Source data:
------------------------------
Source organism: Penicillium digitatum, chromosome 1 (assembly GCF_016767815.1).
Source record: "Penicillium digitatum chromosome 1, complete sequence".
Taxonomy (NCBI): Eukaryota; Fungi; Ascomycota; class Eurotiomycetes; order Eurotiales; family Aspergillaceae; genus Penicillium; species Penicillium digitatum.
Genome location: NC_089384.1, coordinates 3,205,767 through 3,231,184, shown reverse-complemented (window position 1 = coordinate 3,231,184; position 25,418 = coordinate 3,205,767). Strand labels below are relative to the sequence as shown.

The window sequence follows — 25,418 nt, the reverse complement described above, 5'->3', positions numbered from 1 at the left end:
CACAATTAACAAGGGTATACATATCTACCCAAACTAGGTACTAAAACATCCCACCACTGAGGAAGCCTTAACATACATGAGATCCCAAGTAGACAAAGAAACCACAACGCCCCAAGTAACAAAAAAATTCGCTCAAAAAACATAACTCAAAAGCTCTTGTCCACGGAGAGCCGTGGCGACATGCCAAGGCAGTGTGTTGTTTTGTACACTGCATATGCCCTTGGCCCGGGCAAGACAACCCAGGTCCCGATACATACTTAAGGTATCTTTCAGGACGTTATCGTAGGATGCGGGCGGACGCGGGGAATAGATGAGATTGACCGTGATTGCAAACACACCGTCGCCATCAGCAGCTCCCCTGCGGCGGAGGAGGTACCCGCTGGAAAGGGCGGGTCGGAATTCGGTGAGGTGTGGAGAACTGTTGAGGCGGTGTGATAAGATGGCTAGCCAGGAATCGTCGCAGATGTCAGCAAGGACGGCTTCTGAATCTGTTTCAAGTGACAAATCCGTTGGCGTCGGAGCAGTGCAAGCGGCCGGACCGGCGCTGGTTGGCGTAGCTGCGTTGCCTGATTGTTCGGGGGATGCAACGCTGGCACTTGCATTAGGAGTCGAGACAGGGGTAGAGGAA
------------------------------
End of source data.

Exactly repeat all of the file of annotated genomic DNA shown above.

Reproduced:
Source organism: Penicillium digitatum, chromosome 1 (assembly GCF_016767815.1).
Source record: "Penicillium digitatum chromosome 1, complete sequence".
Taxonomy (NCBI): Eukaryota; Fungi; Ascomycota; class Eurotiomycetes; order Eurotiales; family Aspergillaceae; genus Penicillium; species Penicillium digitatum.
Genome location: NC_089384.1, coordinates 3,205,767 through 3,231,184, shown reverse-complemented (window position 1 = coordinate 3,231,184; position 25,418 = coordinate 3,205,767). Strand labels below are relative to the sequence as shown.

The window sequence follows — 25,418 nt, the reverse complement described above, 5'->3', positions numbered from 1 at the left end:
CACAATTAACAAGGGTATACATATCTACCCAAACTAGGTACTAAAACATCCCACCACTGAGGAAGCCTTAACATACATGAGATCCCAAGTAGACAAAGAAACCACAACGCCCCAAGTAACAAAAAAATTCGCTCAAAAAACATAACTCAAAAGCTCTTGTCCACGGAGAGCCGTGGCGACATGCCAAGGCAGTGTGTTGTTTTGTACACTGCATATGCCCTTGGCCCGGGCAAGACAACCCAGGTCCCGATACATACTTAAGGTATCTTTCAGGACGTTATCGTAGGATGCGGGCGGACGCGGGGAATAGATGAGATTGACCGTGATTGCAAACACACCGTCGCCATCAGCAGCTCCCCTGCGGCGGAGGAGGTACCCGCTGGAAAGGGCGGGTCGGAATTCGGTGAGGTGTGGAGAACTGTTGAGGCGGTGTGATAAGATGGCTAGCCAGGAATCGTCGCAGATGTCAGCAAGGACGGCTTCTGAATCTGTTTCAAGTGACAAATCCGTTGGCGTCGGAGCAGTGCAAGCGGCCGGACCGGCGCTGGTTGGCGTAGCTGCGTTGCCTGATTGTTCGGGGGATGCAACGCTGGCACTTGCATTAGGAGTCGAGACAGGGGTAGAGGAA